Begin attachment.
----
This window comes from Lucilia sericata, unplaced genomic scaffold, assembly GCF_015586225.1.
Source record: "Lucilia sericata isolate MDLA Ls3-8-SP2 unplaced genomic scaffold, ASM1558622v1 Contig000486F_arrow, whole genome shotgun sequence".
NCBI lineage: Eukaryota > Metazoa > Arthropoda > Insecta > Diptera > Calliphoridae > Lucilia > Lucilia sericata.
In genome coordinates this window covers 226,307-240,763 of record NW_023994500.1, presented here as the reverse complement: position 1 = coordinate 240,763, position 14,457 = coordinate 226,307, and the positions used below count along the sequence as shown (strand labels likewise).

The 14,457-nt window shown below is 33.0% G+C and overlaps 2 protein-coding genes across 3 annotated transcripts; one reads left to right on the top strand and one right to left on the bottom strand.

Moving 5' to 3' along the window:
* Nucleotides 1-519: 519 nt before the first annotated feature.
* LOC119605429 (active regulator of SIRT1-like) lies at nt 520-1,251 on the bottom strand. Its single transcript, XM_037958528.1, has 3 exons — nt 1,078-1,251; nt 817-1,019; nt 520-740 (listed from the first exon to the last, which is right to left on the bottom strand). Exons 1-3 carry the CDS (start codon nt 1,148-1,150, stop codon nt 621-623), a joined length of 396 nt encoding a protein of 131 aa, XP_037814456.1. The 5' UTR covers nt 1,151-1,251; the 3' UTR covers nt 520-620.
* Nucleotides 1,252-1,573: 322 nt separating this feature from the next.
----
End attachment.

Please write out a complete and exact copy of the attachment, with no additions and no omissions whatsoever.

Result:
This window comes from Lucilia sericata, unplaced genomic scaffold, assembly GCF_015586225.1.
Source record: "Lucilia sericata isolate MDLA Ls3-8-SP2 unplaced genomic scaffold, ASM1558622v1 Contig000486F_arrow, whole genome shotgun sequence".
NCBI lineage: Eukaryota > Metazoa > Arthropoda > Insecta > Diptera > Calliphoridae > Lucilia > Lucilia sericata.
In genome coordinates this window covers 226,307-240,763 of record NW_023994500.1, presented here as the reverse complement: position 1 = coordinate 240,763, position 14,457 = coordinate 226,307, and the positions used below count along the sequence as shown (strand labels likewise).

The 14,457-nt window shown below is 33.0% G+C and overlaps 2 protein-coding genes across 3 annotated transcripts; one reads left to right on the top strand and one right to left on the bottom strand.

Moving 5' to 3' along the window:
* Nucleotides 1-519: 519 nt before the first annotated feature.
* LOC119605429 (active regulator of SIRT1-like) lies at nt 520-1,251 on the bottom strand. Its single transcript, XM_037958528.1, has 3 exons — nt 1,078-1,251; nt 817-1,019; nt 520-740 (listed from the first exon to the last, which is right to left on the bottom strand). Exons 1-3 carry the CDS (start codon nt 1,148-1,150, stop codon nt 621-623), a joined length of 396 nt encoding a protein of 131 aa, XP_037814456.1. The 5' UTR covers nt 1,151-1,251; the 3' UTR covers nt 520-620.
* Nucleotides 1,252-1,573: 322 nt separating this feature from the next.